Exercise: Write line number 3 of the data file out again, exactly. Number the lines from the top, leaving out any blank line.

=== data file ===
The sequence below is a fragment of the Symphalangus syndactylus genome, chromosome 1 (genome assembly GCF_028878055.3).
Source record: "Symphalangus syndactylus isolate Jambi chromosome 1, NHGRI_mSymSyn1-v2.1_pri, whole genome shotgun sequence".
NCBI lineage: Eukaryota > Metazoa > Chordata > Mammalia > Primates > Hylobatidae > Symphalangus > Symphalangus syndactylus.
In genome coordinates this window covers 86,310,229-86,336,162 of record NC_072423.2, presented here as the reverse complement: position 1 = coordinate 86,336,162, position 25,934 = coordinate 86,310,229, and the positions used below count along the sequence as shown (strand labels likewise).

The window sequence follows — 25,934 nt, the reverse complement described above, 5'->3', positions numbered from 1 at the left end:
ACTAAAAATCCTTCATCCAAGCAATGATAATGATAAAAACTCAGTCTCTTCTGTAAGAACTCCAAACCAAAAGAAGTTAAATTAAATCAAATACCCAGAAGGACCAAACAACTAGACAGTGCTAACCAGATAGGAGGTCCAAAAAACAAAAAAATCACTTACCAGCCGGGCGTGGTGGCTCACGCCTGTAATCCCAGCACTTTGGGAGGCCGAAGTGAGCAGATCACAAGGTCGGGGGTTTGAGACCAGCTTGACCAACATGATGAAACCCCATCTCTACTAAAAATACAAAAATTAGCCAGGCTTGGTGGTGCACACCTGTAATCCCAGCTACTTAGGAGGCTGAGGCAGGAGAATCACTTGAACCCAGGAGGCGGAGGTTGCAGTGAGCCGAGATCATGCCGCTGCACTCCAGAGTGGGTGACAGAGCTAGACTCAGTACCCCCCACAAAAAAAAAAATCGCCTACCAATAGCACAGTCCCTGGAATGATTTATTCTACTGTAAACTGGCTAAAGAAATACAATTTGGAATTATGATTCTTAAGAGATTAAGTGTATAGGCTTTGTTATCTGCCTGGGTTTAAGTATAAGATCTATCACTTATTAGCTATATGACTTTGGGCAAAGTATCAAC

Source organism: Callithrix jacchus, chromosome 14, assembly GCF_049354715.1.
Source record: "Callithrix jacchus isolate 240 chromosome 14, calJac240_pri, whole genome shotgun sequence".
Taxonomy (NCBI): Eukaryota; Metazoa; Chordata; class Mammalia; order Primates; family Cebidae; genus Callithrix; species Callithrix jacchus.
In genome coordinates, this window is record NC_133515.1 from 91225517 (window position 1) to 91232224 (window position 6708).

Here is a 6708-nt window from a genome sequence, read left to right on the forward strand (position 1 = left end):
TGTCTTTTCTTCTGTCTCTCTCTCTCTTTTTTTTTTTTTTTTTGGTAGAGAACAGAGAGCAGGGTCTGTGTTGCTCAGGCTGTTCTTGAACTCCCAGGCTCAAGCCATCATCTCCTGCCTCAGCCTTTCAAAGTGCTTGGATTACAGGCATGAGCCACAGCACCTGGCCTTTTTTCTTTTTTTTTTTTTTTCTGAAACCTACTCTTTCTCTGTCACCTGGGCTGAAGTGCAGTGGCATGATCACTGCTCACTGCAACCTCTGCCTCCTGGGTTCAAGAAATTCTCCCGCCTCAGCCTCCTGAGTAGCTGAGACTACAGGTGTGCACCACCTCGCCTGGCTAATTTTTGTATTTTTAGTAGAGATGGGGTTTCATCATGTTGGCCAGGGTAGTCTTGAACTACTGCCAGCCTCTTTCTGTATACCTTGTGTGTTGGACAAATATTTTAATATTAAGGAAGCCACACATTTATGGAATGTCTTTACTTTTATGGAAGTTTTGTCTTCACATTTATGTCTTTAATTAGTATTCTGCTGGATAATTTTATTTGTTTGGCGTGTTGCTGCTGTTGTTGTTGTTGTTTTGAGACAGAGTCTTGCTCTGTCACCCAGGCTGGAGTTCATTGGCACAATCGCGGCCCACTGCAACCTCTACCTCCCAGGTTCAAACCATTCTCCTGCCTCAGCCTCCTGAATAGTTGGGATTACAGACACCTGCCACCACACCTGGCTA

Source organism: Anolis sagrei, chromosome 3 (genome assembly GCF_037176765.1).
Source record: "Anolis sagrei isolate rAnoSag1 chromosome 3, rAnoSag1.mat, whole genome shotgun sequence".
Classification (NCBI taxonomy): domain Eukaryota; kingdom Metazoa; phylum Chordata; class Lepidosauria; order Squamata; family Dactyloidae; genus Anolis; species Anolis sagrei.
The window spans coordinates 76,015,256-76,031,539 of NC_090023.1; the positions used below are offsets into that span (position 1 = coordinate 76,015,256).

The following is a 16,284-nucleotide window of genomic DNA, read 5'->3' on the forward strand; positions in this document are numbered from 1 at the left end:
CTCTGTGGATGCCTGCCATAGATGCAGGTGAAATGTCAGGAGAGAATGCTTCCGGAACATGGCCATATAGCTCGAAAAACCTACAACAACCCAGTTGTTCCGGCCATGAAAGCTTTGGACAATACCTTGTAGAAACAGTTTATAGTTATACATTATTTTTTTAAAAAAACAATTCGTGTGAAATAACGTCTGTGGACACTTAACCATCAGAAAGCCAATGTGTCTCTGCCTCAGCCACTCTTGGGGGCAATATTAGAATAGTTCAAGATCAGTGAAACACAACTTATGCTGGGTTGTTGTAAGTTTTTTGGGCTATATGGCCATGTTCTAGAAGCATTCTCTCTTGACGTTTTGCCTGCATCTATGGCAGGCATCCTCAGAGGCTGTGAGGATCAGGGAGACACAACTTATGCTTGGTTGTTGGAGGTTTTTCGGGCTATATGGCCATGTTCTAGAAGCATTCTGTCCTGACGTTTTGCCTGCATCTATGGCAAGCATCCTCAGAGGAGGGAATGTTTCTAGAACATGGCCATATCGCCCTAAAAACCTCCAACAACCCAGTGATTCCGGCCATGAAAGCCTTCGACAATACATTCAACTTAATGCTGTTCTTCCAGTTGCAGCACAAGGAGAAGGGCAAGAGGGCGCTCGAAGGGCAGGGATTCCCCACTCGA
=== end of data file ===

NCBI lineage: Eukaryota > Metazoa > Chordata > Mammalia > Primates > Hylobatidae > Symphalangus > Symphalangus syndactylus.